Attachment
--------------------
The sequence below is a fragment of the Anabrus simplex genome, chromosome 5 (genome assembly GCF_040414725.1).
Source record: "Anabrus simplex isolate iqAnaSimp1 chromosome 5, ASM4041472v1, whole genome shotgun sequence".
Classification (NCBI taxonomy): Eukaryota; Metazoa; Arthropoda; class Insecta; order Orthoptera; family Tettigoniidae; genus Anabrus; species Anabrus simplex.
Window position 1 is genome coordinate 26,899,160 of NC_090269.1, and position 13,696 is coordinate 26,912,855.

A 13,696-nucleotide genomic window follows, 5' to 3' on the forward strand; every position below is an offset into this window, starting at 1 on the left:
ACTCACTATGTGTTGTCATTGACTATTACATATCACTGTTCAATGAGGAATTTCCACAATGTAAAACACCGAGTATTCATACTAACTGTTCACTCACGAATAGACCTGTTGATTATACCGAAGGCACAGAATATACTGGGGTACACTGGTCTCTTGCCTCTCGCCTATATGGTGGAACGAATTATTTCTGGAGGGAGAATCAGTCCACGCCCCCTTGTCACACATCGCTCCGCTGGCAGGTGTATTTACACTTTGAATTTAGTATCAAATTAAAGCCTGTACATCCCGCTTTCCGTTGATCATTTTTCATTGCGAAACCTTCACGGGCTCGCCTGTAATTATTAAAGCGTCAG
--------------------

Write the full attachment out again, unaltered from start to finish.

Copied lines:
The sequence below is a fragment of the Anabrus simplex genome, chromosome 5 (genome assembly GCF_040414725.1).
Source record: "Anabrus simplex isolate iqAnaSimp1 chromosome 5, ASM4041472v1, whole genome shotgun sequence".
Classification (NCBI taxonomy): Eukaryota; Metazoa; Arthropoda; class Insecta; order Orthoptera; family Tettigoniidae; genus Anabrus; species Anabrus simplex.
Window position 1 is genome coordinate 26,899,160 of NC_090269.1, and position 13,696 is coordinate 26,912,855.

A 13,696-nucleotide genomic window follows, 5' to 3' on the forward strand; every position below is an offset into this window, starting at 1 on the left:
ACTCACTATGTGTTGTCATTGACTATTACATATCACTGTTCAATGAGGAATTTCCACAATGTAAAACACCGAGTATTCATACTAACTGTTCACTCACGAATAGACCTGTTGATTATACCGAAGGCACAGAATATACTGGGGTACACTGGTCTCTTGCCTCTCGCCTATATGGTGGAACGAATTATTTCTGGAGGGAGAATCAGTCCACGCCCCCTTGTCACACATCGCTCCGCTGGCAGGTGTATTTACACTTTGAATTTAGTATCAAATTAAAGCCTGTACATCCCGCTTTCCGTTGATCATTTTTCATTGCGAAACCTTCACGGGCTCGCCTGTAATTATTAAAGCGTCAG